Sustainability Begins At Home

We hope that ODP’s special Earth Week’s content, with newsmaking interviews and an extra dose of “What You Can Do” ideas helped to inspire you to find new ways to conserve the planet.  As our final post for the week, we wanted to share with you what we are doing to “walk the walk” with you.

Monica:  My New Year’s resolution in 2019 was to start to compost. I did not realize that composting has many benefits beyond what it can do for your garden.  Composting is a great way to lower your family’s carbon footprint — it reduces as much as 20-50% from your household waste stream, which in turn decreases the amount of trash in landfills and reduces the weight and volume of trash being picked up in those giant trash trucks.

  • I was surprised to learn from researching a story that food waste decomposing in landfills creates large amounts of methane gas. Indeed, according to EPA, landfills are the United States’ third largest source of methane emissions.
  • I know what you are thinking — that compost bin will stink and will attract critters.  I can honestly say that has not been my experience — my bin sits outside my backdoor, and it shuts tightly — so odors are not getting out and pests are not getting in.

I am lucky in one respect.  My neighborhood has a composting program — we all have bins and our scraps are collected once a week.  But if you have to DIY, there are many good web sites explaining how and what to compost — making it easy.  The Environmental Protection Agency’s is superb.  And I have seen the difference in the volume of my trash each week — so I get a sense of satisfaction from doing it too.  Between recycling and composting my trash is down to one small bag a week!

Miro: I read numerous times a week about how pervasive and destructive plastic is for our planet and I wanted to try and limit my own consumption at home. While some things (well, most things) are difficult to purchase in plastic-free containers I made an effort to start eliminating unnecessary plastics in my kitchen…before I moved onto the much larger challenge of my bathroom.

  • I noticed that my husband and I would use Ziploc baggies for a variety of purposes and while I tried to wash them and reuse them, there’s realistically only so many times you can do that. I invested in a set of silicone Stasher bags and have been able to ditch disposable sandwich baggies entirely (you can even poach food in them)! While they’re pricey, I couldn’t recommend them more and currently, all products are 25% off on their site for Earth Day!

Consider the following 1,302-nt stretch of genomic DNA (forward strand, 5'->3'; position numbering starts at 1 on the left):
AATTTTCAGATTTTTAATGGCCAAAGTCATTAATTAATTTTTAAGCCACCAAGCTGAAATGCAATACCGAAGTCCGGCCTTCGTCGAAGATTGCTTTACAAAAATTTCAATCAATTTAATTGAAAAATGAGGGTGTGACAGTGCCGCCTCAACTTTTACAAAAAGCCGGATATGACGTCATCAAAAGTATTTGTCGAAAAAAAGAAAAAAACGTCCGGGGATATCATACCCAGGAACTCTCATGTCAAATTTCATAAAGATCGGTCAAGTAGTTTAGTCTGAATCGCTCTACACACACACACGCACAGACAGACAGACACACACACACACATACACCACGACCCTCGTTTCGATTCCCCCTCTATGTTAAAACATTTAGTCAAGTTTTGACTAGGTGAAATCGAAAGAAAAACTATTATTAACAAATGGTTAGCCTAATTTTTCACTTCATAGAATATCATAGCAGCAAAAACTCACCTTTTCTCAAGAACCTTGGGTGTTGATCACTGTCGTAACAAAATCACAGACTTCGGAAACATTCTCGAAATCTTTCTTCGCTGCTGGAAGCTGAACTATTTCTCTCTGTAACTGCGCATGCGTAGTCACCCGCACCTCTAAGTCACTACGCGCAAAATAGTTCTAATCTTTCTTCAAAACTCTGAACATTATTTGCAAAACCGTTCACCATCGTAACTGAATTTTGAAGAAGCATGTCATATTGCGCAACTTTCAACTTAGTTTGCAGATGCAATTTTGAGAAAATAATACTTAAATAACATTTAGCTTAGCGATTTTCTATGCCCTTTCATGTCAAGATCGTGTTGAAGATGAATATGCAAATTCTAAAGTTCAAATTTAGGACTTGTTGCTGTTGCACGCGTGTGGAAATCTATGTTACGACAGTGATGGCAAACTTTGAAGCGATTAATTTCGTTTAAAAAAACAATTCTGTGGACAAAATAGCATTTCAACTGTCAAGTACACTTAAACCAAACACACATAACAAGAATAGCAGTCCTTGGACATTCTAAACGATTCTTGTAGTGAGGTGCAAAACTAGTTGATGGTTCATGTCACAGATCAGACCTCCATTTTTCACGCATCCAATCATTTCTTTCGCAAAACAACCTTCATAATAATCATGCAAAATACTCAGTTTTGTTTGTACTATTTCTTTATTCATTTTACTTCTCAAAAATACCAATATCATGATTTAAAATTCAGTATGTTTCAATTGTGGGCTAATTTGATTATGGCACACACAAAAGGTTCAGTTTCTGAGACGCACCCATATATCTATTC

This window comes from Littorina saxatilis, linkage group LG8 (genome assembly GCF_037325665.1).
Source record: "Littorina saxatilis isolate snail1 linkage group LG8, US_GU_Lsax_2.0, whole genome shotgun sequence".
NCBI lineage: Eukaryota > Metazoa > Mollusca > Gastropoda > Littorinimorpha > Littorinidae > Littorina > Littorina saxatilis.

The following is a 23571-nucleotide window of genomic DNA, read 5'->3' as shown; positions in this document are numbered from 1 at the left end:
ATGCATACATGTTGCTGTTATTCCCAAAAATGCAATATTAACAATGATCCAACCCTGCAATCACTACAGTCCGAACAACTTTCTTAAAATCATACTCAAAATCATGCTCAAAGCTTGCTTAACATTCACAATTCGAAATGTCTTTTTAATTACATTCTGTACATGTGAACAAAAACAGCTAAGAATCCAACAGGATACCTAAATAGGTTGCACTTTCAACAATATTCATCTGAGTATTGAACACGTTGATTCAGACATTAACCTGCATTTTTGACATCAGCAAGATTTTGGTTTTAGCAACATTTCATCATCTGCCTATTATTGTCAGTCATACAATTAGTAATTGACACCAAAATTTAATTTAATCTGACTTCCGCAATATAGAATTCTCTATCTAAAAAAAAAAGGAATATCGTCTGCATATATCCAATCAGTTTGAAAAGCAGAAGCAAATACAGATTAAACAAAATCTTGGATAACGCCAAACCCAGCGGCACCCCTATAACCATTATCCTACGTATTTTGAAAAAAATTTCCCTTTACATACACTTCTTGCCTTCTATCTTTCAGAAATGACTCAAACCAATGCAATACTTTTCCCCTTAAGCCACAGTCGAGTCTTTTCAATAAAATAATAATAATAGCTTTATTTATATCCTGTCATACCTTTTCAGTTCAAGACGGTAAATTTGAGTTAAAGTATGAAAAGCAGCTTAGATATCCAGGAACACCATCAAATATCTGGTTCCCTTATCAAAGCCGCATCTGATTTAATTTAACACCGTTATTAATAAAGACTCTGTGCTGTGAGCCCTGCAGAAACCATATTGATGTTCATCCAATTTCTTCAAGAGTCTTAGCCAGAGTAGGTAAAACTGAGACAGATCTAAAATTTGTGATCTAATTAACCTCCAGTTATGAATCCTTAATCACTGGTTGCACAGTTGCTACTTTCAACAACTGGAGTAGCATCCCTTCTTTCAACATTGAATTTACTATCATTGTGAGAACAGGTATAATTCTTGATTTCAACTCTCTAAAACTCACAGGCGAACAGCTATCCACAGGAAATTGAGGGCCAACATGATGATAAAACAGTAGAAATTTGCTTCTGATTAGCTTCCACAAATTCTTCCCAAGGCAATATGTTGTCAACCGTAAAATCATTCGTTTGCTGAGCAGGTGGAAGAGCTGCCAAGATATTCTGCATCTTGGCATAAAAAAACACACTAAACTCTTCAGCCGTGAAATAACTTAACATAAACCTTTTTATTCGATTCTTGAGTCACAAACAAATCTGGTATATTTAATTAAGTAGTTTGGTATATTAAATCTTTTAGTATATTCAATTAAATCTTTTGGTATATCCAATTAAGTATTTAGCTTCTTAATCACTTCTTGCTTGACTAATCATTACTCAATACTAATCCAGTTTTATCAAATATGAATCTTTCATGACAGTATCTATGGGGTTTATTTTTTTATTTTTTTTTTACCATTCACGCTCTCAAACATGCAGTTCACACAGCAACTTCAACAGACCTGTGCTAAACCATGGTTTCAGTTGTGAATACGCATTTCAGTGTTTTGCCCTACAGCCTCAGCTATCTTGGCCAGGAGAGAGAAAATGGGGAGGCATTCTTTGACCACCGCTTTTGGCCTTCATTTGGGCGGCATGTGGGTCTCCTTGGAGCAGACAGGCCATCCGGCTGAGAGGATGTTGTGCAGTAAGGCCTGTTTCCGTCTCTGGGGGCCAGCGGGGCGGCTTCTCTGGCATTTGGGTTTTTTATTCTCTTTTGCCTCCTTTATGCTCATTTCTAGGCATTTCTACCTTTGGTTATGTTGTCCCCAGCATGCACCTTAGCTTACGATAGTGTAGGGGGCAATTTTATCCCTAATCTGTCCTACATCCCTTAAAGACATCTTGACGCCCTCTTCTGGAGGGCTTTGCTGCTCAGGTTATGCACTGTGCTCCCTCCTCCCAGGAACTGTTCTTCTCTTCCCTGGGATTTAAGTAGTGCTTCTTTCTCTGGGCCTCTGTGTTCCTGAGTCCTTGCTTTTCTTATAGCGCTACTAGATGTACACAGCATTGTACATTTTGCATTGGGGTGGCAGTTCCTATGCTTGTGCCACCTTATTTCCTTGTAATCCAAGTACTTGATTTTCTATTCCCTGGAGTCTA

In this same spirit, I decided to part ways with plastic wrap once and for all.

  • The first step was to buy a set of glass food storage containers to eliminate the need to use plastic wrap to cover the numerous plastic tubs whose lids were lost long ago. There are so many sizes and shapes that they eliminate the need to reach for plastic wrap.
  • Next, I bought a pack of beeswax food wraps which are washable (in cold water only!) and reusable for about a year (not to mention they smell heavenly). They now even carry a version of these at Trader Joes!

And while I’ve tried for years to carry a reusable bottle I’d often find myself buying a big bottle of water at the airport because I didn’t have room to bring a bulky bottle with me on my flight. This collapsible silicone water bottle has been the perfect solution, it rolls up and fits in my purse when I’ve finished my water.

Being conscious of your plastic consumption is the first step to finding ways to change our habits and avoid using it unnecessarily.

Up Next

Now That We Are Starting To Do It, Can We Get Adaptation Right?

Now That We Are Starting To Do It, Can We Get Adaptation Right?

A new study in the Journal of Ocean & Coastal Management concludes that decisions regarding which adaptation projects to put in place are not being made on the basis of what is most efficient and effective in the long run and that the poorest citizens are bearing the brunt of these mistakes, Bloomberg reports

Why This Matters:  Beach replenishment is preferable over hardening coastlines to protect them from the climate impacts we are already experiencing, but sometimes buyouts will be more cost-effective than repeatedly replenishing.   Doing adaptation the right way may be more expensive and may require difficult choices about how to be fair, and not simply undertake projects that disproportionately benefit the wealthy landowners and increase the vulnerability of poor and historically marginalized communities.

Continue Reading 443 words
Prada Becomes First Luxury Brand to Receive a Sustainability-linked Loan

Prada Becomes First Luxury Brand to Receive a Sustainability-linked Loan

The Prada fashion group has become the first luxury brand to sign a sustainability-linked loan. This type of loan (amounting to $55 million for Prada) links annual interest rates to practices that help the environment.

Continue Reading 393 words
A Word About Your Halloween Candy….

A Word About Your Halloween Candy….

The Washington Post has written two pieces this year that examined the two biggest issues plaguing the chocolate industry: child labor and deforestation.

Chocolate companies have made and failed to meet commitments to both. 

Continue Reading 590 words